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Grenada Healthcare
 
 
 

Grenada’s health policy aims at ensuring that every Grenadian has access to quality health services. The Government has embraced primary health care as the main strategy for improving the population’s health status. It also has adopted the goals and targets established through the Caribbean Cooperation in Health initiative as the priorities for its health services.

The Government is decentralising the health services and placing them under the management of a board of directors established by law. As part of an effort to introduce a national health insurance program, the financing of the health services also is being reviewed. The insurance program would create an equitable way of injecting new resources into the health sector, contribute to improve the quality of care, and help to reduce the dependence on the central government for health sector financing. The proposal for implementing the health insurance program is being reviewed to ensure that it responds to Grenada’s needs and that both healthcare providers and the public understand it fully.

The health sector’s basic organisation has remained unchanged in recent years. Most program heads are based at Ministry of Health headquarters, as are those for administrative, planning, health promotion, and budget and expenditure. A Medical Board chaired by the Chief Medical Officer is responsible for granting medical licenses to practice medicine in Grenada. Nurses must register with the Nursing Council. A pharmacy council monitors the importation and distribution of pharmaceuticals to the public and private sectors and registers pharmacists and pharmacies on an annual basis.

Grenada is divided into seven medical districts, each headed by a District Medical Officer. The acute care facilities in the public sector include a 240-bed at St George’s General Hospital and two rural hospitals, Princess Alice, with 60 beds and the Princess Royal, with 40. A 20-bed acute psychiatric unit is located on the grounds of the General Hospital, and it serves as the entry point for those seeking psychiatric care and support. There also is an 80-bed psychiatric hospital (Mt Gay), which handles chronic patients, and a geriatric facility with 120 beds; occupancy rates usually exceed 100% at both. Carlton House provides support and assistance to substance abuse patients.

Consultants conduct specialist clinics in paediatrics; ears, nose, and throat; and mental health at the district level. The District Medical Officer refers persons seeking care in other specialities to the General Hospital, but there are long delays before receiving services. Referrals for admission to the General Hospital also are made through the Accident and Emergency Department. No established follow-up system is in place to inform the district medical team when a discharged patient returns to the community, and this is an area that also will be given high priority in the future.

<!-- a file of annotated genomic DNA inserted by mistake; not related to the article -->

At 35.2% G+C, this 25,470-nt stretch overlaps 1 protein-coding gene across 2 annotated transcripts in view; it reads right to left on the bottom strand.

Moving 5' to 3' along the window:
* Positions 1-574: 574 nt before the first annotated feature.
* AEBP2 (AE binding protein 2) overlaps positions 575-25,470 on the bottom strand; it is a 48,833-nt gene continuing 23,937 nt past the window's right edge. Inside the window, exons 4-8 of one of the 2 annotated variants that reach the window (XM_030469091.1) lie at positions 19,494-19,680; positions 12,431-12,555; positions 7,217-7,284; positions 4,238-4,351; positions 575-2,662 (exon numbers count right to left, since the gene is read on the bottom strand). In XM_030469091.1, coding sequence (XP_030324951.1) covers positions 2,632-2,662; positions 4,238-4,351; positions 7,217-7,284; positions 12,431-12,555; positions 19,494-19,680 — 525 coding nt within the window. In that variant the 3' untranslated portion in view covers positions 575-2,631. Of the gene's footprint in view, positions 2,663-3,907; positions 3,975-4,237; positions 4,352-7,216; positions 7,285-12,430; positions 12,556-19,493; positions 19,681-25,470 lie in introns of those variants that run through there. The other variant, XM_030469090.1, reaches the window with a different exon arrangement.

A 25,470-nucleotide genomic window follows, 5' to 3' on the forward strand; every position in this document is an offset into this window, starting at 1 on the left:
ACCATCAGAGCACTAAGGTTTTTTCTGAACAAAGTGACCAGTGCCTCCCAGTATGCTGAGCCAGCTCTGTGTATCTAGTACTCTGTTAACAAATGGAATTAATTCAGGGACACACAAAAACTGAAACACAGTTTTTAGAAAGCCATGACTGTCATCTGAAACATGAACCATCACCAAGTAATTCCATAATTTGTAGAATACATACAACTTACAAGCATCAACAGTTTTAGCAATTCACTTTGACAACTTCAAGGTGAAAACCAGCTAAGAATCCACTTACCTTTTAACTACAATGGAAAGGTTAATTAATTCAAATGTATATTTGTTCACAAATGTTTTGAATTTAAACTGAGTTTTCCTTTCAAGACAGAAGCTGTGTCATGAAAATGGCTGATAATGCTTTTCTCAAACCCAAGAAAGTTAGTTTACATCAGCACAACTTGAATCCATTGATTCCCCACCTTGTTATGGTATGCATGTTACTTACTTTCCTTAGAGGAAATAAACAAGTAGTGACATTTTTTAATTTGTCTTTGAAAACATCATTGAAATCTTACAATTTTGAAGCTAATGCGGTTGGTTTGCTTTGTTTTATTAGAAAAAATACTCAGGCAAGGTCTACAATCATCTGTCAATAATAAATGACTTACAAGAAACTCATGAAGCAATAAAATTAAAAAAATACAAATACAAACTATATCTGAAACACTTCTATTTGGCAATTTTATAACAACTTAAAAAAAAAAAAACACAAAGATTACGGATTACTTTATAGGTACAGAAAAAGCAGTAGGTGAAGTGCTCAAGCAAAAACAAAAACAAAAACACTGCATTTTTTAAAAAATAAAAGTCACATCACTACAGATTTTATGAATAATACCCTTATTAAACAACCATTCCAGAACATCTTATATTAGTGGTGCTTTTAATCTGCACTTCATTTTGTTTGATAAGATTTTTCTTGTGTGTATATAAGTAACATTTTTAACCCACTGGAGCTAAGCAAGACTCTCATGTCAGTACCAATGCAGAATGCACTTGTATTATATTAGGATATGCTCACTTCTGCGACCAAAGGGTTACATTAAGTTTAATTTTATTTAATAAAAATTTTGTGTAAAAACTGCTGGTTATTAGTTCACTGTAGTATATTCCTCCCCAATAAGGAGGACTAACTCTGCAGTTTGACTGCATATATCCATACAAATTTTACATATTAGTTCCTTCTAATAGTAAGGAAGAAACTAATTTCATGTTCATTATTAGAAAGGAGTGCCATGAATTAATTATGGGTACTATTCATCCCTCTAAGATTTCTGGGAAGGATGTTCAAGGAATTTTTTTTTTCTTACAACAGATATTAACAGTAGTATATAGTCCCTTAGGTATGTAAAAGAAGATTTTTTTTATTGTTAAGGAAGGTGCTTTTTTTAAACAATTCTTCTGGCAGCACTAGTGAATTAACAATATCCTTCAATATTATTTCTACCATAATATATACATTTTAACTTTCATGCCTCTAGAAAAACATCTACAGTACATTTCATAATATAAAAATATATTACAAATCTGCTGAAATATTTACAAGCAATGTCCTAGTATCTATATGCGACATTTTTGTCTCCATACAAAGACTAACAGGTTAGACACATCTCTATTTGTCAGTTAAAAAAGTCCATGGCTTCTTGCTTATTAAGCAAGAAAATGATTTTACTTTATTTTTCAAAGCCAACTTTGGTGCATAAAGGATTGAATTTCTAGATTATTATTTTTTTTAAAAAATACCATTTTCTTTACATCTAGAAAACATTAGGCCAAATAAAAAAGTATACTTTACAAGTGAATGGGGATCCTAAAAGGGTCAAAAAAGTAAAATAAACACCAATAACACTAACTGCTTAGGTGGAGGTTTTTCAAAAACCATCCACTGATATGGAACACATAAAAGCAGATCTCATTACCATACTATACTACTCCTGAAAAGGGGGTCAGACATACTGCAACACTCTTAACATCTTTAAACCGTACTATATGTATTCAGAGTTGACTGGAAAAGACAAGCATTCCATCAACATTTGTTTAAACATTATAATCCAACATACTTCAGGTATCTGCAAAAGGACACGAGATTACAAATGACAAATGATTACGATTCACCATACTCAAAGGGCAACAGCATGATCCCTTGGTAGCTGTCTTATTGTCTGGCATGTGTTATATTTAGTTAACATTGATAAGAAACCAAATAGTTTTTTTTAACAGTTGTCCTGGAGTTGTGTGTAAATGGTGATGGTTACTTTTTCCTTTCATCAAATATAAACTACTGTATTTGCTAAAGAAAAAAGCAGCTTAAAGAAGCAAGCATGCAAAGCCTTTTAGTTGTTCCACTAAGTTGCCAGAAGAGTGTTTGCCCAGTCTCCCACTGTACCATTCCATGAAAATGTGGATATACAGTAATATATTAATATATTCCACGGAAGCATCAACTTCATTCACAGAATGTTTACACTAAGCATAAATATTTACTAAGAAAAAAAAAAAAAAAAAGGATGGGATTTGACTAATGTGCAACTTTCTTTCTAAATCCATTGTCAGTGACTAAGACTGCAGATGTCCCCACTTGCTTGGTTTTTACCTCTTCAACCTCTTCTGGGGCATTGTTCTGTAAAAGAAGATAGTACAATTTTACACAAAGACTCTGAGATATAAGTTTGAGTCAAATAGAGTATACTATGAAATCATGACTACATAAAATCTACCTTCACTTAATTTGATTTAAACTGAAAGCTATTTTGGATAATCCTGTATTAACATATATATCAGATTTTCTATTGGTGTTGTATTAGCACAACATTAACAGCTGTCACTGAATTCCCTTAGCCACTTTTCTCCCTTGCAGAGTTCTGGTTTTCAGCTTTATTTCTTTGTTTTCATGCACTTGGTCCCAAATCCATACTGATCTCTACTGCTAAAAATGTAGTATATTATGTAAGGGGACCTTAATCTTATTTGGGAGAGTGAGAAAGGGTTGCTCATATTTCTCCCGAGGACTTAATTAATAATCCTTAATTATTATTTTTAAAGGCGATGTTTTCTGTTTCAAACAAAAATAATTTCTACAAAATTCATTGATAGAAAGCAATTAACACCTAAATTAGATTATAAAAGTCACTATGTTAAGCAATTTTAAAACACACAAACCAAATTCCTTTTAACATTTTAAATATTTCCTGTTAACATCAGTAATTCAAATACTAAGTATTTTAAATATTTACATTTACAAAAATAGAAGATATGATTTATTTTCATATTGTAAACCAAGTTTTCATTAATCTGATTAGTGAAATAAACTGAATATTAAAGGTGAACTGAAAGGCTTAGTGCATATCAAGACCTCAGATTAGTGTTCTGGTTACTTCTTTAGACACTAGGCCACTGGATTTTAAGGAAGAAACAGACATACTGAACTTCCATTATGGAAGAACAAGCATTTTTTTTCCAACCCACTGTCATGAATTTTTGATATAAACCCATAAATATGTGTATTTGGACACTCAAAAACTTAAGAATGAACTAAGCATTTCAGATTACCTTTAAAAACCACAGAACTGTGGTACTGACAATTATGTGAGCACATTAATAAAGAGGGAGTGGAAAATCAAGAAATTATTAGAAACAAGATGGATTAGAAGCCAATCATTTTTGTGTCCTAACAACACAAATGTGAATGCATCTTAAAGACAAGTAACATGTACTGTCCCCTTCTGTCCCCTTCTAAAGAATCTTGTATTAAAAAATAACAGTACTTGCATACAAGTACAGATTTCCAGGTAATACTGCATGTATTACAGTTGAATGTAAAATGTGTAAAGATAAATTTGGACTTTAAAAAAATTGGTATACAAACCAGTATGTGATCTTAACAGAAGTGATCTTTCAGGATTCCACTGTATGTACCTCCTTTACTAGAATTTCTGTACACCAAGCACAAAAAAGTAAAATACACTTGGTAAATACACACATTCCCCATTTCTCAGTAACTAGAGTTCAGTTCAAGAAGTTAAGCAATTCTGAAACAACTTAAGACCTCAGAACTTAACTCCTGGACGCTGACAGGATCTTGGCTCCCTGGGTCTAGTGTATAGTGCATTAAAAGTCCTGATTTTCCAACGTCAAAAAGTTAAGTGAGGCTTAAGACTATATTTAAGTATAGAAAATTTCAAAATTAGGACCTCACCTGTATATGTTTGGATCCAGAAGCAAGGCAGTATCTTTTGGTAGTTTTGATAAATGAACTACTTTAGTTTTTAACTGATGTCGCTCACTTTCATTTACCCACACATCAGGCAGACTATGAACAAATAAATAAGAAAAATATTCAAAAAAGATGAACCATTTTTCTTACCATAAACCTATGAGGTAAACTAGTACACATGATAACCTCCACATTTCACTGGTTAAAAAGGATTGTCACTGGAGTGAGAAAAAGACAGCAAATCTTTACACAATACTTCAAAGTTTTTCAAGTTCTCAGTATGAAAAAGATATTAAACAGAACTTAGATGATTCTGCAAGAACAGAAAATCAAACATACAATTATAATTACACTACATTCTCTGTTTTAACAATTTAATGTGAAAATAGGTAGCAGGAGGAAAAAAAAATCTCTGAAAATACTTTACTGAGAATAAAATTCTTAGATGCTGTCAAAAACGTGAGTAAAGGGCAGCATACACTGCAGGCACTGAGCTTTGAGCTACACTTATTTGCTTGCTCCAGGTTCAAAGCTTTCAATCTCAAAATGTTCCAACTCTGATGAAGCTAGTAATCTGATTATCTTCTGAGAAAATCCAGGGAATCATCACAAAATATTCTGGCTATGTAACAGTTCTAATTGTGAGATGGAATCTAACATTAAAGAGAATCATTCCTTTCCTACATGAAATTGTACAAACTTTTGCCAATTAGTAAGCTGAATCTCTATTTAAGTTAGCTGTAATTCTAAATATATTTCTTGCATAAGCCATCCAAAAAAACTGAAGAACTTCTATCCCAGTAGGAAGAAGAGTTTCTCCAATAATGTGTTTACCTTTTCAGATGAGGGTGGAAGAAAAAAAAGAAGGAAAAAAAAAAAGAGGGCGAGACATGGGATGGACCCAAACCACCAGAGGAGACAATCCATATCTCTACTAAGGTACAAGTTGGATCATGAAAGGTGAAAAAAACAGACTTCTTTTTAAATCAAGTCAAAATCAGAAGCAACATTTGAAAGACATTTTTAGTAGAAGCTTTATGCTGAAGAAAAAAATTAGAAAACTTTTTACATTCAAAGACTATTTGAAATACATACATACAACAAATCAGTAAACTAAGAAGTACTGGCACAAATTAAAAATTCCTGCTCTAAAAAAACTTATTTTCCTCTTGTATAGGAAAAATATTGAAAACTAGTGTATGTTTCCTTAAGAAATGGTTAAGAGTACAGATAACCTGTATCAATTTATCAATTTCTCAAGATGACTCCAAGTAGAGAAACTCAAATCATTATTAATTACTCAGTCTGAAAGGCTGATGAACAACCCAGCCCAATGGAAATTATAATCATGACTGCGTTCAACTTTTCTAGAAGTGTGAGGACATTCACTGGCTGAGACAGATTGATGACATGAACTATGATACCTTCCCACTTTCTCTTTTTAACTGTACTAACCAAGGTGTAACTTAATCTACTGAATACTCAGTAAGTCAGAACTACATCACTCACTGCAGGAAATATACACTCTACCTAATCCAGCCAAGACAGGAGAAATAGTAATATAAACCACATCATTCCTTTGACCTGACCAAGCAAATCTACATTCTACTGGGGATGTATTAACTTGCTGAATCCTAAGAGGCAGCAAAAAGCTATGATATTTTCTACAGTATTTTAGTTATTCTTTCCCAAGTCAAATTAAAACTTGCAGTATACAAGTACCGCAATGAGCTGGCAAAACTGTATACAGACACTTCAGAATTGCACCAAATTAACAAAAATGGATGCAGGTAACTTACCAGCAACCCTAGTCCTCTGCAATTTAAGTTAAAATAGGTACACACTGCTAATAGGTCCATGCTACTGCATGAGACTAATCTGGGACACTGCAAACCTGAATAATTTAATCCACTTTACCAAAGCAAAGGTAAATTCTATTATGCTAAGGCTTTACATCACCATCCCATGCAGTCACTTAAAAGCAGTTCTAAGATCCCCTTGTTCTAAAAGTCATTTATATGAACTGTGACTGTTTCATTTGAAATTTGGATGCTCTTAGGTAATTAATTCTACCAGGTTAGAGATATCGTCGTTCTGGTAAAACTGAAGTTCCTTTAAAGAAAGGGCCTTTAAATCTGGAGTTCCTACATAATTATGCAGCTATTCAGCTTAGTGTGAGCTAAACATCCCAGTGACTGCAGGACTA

In 1996, there were 50 physicians employed in the public health sector, and most of them also worked in private practice; 10 were District Medical Officers who conduct clinics at the community level. There are 36 doctors who work primarily in a hospital setting, 16 of whom are consultants and the rest, junior doctors. 15 doctors work exclusively in the private sector, most of them as general practitioners. There are 6 physicians per 10,000 population.

Several categories of nurses work in the public health system – 173 nurse/midwives work in the three hospitals; 50 work at the district level, including public health nurses, family nurse practitioners and district nurses; and nine work in the mental and geriatric facilities. There are 24 nurses per 10,000 population.

The public sector employs 26 pharmacists, most of whom are based in the community, the procurement division, and at the hospitals. There are 18 private pharmacies staffed with 21 pharmacists. Grenada has 4.8 pharmacists per 10,000 population. Seven dentists are employed in the public sector, but they all have private practices as well; another seven work exclusively in private practice. The country has 1.4 dentists per 10,000 population. Five dental auxiliaries work with the dentist in the public sector, mainly with the school population.

The health sector has consistently received more than 12% of the annual Government recurrent budget, and public health recurrent expenditure is estimated to have represented about 4.5% of GDP over the 1992-1996 period. The main hospital accounted for 40% of all health expenditures, and district health services – including community health services, environmental health, and dental department programs – accounted for approximately 26%. Wages and salaries in the sector accounted for approximately 70% of health expenditures on human resources.

 

 
 

 



 


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